Cowboy Downhill brings spills, thrills to Steamboat Ski Area slopes | SteamboatToday.com

Cowboy Downhill brings spills, thrills to Steamboat Ski Area slopes

STEAMBOAT SPRINGS — Cowboy Kris Newman retired from rodeo a few years ago, but after beating more than 100 cowboys and cowgirls to the bottom of the hill during the stampede at the 44th annual Bud Light Cowboy Downhill, maybe he should be considering a comeback — as a ski racer.

"I won it last year, and I just know that you have to go fast," Newman said. "It's just terrible. Ski poles are going between people's legs, it's just an all-for-yourself type of deal, and you don't want to wreck. That's the most important thing — not wreck, and you can never quit."

The stampede capped off this year's Cowboy Downhill, which drew a large crowd of people to the base of Steamboat Ski Area on Monday to watch current and former PRCA cowboys and cowgirls race through the gates, over a prostyle jump and have a yee-haw of a good time.

In the final event, Newman got off the finish line faster than a 2,000-pound bull can jump out of the chute at the Brent Romick Rodeo arena, and he never looked back. A fellow cowboy fell in the middle of the course taking down a large number of competitors and giving the Wyoming cowboy, who was positioned on the edge, the break he was looking for.

By the time he raced across the finish line at the bottom of the Stampede ski run, the carnage behind him stretched from one side of the slope to the other, but he didn't seem to care.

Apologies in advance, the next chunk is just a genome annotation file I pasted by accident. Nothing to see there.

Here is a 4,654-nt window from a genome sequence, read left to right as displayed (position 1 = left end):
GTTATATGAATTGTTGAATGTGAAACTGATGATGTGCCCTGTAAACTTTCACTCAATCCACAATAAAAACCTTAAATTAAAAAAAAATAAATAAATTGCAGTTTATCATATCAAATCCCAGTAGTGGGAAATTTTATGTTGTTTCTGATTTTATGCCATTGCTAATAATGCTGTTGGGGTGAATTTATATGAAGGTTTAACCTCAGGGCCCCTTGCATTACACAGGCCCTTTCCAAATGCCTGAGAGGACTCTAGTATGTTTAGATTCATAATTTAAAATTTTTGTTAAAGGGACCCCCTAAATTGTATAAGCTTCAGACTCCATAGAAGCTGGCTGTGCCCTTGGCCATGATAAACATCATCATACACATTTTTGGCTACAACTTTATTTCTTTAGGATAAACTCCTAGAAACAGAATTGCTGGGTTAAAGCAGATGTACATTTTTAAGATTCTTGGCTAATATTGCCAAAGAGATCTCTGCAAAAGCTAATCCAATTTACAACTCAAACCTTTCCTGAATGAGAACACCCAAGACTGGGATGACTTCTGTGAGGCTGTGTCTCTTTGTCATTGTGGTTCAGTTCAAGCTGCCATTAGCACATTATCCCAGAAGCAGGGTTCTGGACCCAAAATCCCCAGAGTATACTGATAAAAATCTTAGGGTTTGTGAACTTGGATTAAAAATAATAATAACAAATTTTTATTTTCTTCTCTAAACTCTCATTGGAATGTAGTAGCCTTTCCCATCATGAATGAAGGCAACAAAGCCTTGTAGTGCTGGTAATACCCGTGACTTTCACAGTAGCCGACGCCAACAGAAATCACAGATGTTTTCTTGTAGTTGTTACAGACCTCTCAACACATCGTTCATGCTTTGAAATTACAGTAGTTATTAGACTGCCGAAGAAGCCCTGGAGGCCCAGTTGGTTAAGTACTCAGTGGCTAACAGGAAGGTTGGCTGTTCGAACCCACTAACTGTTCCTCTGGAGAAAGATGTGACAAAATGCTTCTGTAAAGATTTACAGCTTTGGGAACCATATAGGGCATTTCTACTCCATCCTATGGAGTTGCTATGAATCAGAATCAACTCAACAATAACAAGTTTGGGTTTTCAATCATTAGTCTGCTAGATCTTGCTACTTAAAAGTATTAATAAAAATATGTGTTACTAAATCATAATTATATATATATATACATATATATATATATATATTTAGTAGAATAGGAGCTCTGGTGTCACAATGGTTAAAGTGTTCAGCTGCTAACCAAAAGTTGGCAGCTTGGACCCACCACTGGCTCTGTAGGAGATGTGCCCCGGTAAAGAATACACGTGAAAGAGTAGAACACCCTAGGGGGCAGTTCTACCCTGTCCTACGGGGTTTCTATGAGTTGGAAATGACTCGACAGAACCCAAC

"It took me two or three years to learn the event," Newman said. "The people who have been here, they know that you need to get up there, find a good starting position and then really go.”

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Steer wrestler Colin Wolfe, of Wenatchee, Washington, won the dual slalom event with a time of 25.86 seconds. Nevada bareback rider Wyatt Denny was second at 27.01, and Yvan Jane, a bareback rider from Glenrose, Texas,  was third with a time of 28.94.

Jamie Howlett, a cowboy from Snyder, Texas, earned the honor of top crash for his five downhill somersaults that resulted in a yard sale. He still had enough left in the tank after the crash to finish the race on one ski.

But the marquee event of the day was the stampede, and after years of climbing onto the back of a bull, Newman said the event just brings out the best in him.

"It is a pride thing,” Newman said. "I still enjoy skiing, and I still enjoy competing. It's just a lot of  fun, and it's a total adrenaline rush."

To reach John F. Russell, call 970-871-4209, email jrussell@SteamboatToday.com or follow him on Twitter @Framp1966.